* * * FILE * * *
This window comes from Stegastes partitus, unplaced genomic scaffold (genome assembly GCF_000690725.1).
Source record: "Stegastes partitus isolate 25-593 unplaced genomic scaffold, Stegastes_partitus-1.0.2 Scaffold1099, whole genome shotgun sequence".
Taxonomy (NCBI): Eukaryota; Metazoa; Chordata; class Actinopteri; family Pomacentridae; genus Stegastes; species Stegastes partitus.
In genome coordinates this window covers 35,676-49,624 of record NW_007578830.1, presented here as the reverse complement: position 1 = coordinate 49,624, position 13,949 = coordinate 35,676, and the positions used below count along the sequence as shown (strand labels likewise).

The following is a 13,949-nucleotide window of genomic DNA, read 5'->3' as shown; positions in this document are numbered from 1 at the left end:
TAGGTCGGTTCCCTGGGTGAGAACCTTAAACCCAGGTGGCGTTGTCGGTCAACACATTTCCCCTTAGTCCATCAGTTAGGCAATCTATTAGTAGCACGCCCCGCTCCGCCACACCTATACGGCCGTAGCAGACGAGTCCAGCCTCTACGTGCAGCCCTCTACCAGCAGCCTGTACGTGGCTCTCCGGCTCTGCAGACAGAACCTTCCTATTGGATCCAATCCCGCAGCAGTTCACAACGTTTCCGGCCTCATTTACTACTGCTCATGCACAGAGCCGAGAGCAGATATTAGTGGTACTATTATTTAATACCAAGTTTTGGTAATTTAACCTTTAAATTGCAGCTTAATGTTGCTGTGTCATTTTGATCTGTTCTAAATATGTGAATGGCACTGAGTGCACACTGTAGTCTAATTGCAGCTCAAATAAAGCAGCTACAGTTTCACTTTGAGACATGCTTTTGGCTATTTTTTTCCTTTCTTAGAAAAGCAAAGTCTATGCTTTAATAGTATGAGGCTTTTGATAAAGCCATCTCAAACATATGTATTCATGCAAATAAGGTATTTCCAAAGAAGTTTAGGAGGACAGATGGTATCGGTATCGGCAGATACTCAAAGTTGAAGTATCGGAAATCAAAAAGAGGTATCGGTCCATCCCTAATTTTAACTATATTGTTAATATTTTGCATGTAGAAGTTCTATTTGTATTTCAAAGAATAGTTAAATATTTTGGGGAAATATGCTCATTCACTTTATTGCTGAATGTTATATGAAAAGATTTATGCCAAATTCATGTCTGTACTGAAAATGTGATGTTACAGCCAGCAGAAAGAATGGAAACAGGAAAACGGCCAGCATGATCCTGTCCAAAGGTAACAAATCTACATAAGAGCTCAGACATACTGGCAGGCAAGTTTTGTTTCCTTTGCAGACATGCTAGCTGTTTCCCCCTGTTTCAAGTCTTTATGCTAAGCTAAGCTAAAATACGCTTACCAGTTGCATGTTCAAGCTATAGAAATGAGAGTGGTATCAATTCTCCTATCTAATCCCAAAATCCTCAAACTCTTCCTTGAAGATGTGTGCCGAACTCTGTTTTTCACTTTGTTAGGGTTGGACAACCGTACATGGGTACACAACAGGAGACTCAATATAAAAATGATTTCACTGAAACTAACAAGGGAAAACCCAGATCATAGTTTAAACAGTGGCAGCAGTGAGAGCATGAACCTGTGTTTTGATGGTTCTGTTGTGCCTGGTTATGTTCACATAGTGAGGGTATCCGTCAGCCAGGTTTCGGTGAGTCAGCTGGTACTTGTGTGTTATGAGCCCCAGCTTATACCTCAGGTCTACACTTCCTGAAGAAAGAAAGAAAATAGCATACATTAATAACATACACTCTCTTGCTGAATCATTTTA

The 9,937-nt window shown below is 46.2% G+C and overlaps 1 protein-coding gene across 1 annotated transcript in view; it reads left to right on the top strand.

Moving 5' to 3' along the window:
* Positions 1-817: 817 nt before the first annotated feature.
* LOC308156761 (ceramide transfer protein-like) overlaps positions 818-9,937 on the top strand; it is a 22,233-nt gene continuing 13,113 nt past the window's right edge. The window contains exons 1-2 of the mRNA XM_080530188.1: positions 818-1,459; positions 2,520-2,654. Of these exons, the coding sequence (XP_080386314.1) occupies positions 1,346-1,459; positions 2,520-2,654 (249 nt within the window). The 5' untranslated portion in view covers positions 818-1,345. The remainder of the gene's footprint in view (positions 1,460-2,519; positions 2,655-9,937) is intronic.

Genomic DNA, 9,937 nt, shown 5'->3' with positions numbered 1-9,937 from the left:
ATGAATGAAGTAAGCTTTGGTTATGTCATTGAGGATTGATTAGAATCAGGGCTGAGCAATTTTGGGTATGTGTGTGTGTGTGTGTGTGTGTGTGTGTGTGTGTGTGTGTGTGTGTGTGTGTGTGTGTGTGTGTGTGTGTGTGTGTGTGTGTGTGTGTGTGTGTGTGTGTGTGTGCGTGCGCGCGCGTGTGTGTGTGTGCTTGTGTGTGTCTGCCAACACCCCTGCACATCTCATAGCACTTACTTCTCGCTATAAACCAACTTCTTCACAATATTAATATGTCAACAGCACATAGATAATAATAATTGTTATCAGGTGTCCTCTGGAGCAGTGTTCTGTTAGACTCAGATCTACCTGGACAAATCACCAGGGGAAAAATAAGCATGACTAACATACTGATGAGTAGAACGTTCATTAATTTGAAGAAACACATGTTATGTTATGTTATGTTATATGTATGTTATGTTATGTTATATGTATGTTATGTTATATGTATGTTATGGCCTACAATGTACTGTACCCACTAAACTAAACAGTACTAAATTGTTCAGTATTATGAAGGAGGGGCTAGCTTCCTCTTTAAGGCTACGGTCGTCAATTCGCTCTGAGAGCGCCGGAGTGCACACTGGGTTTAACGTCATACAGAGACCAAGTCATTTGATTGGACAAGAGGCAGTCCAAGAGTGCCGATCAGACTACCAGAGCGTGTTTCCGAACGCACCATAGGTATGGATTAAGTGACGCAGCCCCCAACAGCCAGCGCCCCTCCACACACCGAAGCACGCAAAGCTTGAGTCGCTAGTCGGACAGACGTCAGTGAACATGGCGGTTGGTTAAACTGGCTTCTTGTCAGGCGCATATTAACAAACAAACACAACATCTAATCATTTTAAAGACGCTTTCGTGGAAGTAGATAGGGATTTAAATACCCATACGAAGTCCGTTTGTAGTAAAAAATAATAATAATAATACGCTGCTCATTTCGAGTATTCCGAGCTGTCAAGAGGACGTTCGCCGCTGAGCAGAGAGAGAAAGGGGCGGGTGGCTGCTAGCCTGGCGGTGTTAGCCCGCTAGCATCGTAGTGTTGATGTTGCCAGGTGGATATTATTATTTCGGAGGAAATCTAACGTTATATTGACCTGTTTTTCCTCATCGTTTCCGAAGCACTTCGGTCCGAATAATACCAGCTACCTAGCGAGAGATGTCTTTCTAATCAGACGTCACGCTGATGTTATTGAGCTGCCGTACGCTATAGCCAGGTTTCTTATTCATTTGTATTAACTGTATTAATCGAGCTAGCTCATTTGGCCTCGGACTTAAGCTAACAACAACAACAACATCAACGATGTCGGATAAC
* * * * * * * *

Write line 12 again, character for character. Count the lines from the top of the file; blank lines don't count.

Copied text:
ATGAATGAAGTAAGCTTTGGTTATGTCATTGAGGATTGATTAGAATCAGGGCTGAGCAATTTTGGGTATGTGTGTGTGTGTGTGTGTGTGTGTGTGTGTGTGTGTGTGTGTGTGTGTGTGTGTGTGTGTGTGTGTGTGTGTGTGTGTGTGTGTGTGTGTGTGTGTGTGTGTGTGCGTGCGCGCGCGTGTGTGTGTGTGCTTGTGTGTGTCTGCCAACACCCCTGCACATCTCATAGCACTTACTTCTCGCTATAAACCAACTTCTTCACAATATTAATATGTCAACAGCACATAGATAATAATAATTGTTATCAGGTGTCCTCTGGAGCAGTGTTCTGTTAGACTCAGATCTACCTGGACAAATCACCAGGGGAAAAATAAGCATGACTAACATACTGATGAGTAGAACGTTCATTAATTTGAAGAAACACATGTTATGTTATGTTATGTTATATGTATGTTATGTTATGTTATATGTATGTTATGTTATATGTATGTTATGGCCTACAATGTACTGTACCCACTAAACTAAACAGTACTAAATTGTTCAGTATTATGAAGGAGGGGCTAGCTTCCTCTTTAAGGCTACGGTCGTCAATTCGCTCTGAGAGCGCCGGAGTGCACACTGGGTTTAACGTCATACAGAGACCAAGTCATTTGATTGGACAAGAGGCAGTCCAAGAGTGCCGATCAGACTACCAGAGCGTGTTTCCGAACGCACCATAGGTATGGATTAAGTGACGCAGCCCCCAACAGCCAGCGCCCCTCCACACACCGAAGCACGCAAAGCTTGAGTCGCTAGTCGGACAGACGTCAGTGAACATGGCGGTTGGTTAAACTGGCTTCTTGTCAGGCGCATATTAACAAACAAACACAACATCTAATCATTTTAAAGACGCTTTCGTGGAAGTAGATAGGGATTTAAATACCCATACGAAGTCCGTTTGTAGTAAAAAATAATAATAATAATACGCTGCTCATTTCGAGTATTCCGAGCTGTCAAGAGGACGTTCGCCGCTGAGCAGAGAGAGAAAGGGGCGGGTGGCTGCTAGCCTGGCGGTGTTAGCCCGCTAGCATCGTAGTGTTGATGTTGCCAGGTGGATATTATTATTTCGGAGGAAATCTAACGTTATATTGACCTGTTTTTCCTCATCGTTTCCGAAGCACTTCGGTCCGAATAATACCAGCTACCTAGCGAGAGATGTCTTTCTAATCAGACGTCACGCTGATGTTATTGAGCTGCCGTACGCTATAGCCAGGTTTCTTATTCATTTGTATTAACTGTATTAATCGAGCTAGCTCATTTGGCCTCGGACTTAAGCTAACAACAACAACAACATCAACGATGTCGGATAAC